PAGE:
I think the US has a lot of diversity in its food, borrowing from other countries, I don't know about world cuisine though. *scratches head* There's apple pie and hot dogs...but aren't hot dogs German? If you head down south you have fried catfish and hushpuppies, grits, etc, I wouldn't really call that cuisine though *lol*...then you have Creole cooking, borrowed from the French of course...going west you have Tex-mex, which brings to mind chili, (I need to eat out more or read a few more cookbooks). I don't know what else you will find elsewhere as I'm only talking about the places I've lived. Ohhhh but personally, the BEST place to go for world cuisine would have to be Hawaii!! I was born and raised there till I was 16 and the diversity in food is astonishing!! Way back when Hawaii first started growing sugar cane and their main product, immigrants from all over came to Hawaii, everything from school lunches to restaurants were filled with Chinese food, Japanese, Korean, Hawaiian, Filipino, Portuguese, etc. OMG!! Id go back to Hawaii just for the food itself if I could afford it. But anyway I'm rambling...America with its own world cuisine...I can't think of a dish we have that doesnt have some aspect of it borrowed from another country, not even chili dogs!
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cavfancier
 
  1  
Reply Thu 17 Jun, 2004 01:07 pm
Christina82, welcome, and thanks for reviving this thread! It's been so long...bunny, I am not saying that the US has claimed to have a world cuisine, I only stated that they are shameless promoters of what they have accomplished, food-wise (and in other areas that should be contained in other forums). Personally, I believe in 'regional' cuisine, rather than 'world' cuisine, as a guiding concept. The definition of world cuisine still stands, however. In some sense, it's not really about who introduced what ingredient where, but more a matter of how it was all integrated, within the criteria of the definition.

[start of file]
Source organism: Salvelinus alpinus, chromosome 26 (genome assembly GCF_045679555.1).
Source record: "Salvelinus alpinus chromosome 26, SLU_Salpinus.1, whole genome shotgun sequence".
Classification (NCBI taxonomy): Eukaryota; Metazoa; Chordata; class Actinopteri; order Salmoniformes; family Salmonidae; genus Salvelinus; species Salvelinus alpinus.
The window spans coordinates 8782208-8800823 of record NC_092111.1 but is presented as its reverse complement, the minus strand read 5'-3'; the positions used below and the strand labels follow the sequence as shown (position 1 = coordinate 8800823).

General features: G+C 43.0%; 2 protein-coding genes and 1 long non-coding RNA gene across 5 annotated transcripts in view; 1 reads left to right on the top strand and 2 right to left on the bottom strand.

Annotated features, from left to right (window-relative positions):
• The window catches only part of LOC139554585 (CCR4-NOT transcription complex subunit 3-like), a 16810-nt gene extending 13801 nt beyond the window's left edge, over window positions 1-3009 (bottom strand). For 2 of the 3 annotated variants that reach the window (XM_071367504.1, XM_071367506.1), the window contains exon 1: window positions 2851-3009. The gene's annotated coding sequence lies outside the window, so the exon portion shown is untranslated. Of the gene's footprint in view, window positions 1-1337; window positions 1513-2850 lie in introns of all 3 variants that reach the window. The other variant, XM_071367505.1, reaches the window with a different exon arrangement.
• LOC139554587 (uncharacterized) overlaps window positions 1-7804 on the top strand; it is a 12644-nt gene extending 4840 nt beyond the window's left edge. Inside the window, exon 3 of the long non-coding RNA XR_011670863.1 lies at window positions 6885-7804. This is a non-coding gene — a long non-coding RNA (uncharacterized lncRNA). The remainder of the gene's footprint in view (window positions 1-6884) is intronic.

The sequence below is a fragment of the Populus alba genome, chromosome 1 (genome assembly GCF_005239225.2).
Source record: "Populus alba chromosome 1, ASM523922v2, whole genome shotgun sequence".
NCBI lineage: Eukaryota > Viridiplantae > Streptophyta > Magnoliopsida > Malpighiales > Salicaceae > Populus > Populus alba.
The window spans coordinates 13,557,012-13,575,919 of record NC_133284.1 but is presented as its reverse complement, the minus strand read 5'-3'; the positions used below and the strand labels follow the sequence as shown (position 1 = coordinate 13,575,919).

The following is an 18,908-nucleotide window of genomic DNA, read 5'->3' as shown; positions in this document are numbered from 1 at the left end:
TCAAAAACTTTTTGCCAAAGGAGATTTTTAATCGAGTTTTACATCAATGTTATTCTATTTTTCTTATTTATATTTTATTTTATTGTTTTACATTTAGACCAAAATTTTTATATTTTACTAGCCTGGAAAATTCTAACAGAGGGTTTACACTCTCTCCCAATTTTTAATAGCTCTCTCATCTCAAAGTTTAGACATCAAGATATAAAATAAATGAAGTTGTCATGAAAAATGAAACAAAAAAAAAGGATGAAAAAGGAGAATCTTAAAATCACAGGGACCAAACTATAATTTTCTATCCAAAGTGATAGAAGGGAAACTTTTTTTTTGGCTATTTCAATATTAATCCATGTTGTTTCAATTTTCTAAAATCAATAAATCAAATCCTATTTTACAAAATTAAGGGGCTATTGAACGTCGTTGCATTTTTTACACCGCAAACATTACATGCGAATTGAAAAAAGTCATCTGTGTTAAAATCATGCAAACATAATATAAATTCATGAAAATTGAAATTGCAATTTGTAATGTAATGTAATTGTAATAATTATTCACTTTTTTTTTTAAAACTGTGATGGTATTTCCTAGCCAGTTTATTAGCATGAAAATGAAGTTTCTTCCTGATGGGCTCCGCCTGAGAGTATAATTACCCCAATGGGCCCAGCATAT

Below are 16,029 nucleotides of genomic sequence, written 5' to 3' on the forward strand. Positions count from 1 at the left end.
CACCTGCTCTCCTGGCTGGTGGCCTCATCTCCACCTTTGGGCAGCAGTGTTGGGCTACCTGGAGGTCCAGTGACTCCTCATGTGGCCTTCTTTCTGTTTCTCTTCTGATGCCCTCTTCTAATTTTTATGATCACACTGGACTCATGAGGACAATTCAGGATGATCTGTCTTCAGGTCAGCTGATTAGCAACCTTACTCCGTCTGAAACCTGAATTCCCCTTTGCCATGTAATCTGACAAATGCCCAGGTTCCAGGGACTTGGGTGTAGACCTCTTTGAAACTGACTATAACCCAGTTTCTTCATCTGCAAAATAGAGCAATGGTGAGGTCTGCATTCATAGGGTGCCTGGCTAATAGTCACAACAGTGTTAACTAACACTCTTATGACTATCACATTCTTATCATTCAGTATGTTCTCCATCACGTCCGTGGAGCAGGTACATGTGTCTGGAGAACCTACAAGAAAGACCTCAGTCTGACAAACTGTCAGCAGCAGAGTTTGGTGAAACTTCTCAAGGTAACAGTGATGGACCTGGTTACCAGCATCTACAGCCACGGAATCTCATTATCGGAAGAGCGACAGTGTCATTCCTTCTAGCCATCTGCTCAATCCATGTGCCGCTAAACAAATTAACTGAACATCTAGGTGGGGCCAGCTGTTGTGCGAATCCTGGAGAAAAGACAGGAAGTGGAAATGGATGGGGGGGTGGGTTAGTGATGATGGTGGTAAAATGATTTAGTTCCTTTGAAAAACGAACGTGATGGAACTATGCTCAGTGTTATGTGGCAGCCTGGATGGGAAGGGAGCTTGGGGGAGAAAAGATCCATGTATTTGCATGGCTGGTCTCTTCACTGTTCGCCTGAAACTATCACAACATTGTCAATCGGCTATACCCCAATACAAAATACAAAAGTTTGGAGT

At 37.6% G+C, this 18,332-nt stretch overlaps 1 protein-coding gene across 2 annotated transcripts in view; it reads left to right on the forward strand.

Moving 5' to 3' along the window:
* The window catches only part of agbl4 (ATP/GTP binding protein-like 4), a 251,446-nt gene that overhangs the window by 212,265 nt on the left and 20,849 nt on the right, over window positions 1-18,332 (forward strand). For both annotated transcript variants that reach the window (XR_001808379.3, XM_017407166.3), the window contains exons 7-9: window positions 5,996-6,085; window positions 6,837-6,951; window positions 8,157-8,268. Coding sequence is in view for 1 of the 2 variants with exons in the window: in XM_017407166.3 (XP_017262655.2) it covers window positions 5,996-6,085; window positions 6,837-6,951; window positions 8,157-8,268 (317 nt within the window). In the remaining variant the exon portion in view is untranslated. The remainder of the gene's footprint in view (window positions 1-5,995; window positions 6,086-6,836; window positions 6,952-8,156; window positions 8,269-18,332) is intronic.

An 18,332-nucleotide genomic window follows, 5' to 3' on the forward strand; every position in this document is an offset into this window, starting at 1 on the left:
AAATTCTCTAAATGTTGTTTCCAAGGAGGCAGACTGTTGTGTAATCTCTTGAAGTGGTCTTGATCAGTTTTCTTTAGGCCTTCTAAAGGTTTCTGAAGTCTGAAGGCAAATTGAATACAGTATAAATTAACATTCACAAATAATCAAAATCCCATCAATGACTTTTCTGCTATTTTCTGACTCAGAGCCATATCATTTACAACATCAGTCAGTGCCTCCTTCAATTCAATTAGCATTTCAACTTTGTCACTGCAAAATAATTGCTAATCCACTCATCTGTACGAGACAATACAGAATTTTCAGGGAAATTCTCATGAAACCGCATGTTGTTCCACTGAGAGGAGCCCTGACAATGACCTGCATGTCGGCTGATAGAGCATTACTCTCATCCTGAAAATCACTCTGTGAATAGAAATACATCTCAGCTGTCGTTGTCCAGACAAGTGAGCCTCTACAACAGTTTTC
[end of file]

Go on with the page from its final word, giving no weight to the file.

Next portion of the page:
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pueo
 
  1  
Reply Thu 17 Jun, 2004 06:05 pm
christina82 welcome. being born and having lived in hawaii (maui & oahu) most of my life, i agree with you regarding the many varied foods of hawaii.

the similar ethic foods on guam taste far different that the hawaii counterparts. i have not found any chinese or filipino restaurants on guam which compares to the ones in hawaii. the korean, vietnam and thai foods here though are on average better than hawaii.
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pueo
 
  1  
Reply Thu 17 Jun, 2004 06:09 pm
here's something different

have any recipes for a contest like this cav? Very Happy
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Gala
 
  1  
Reply Thu 17 Jun, 2004 06:42 pm
dlowan, America boasts not only being "The World" , and fried macaroni and cheese on a stick is enough evidence.
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farmerman
 
  1  
Reply Thu 17 Jun, 2004 06:52 pm
yeh, who else but an American would have dreamed up the fried twinkie.

Whenever I think of Ozzmian foods , I think of grubs and lizards on a stick "Nah needs garlic"
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cavfancier
 
  1  
Reply Thu 17 Jun, 2004 07:08 pm
pueo wrote:
here's something different

have any recipes for a contest like this cav? Very Happy


If I absolutely had too, I'd come up with something.
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cavfancier
 
  2  
Reply Thu 17 Jun, 2004 07:10 pm
farmerman wrote:
yeh, who else but an American would have dreamed up the fried twinkie.


Who else but a Scotsman would have dreamed up the fried Mars bar?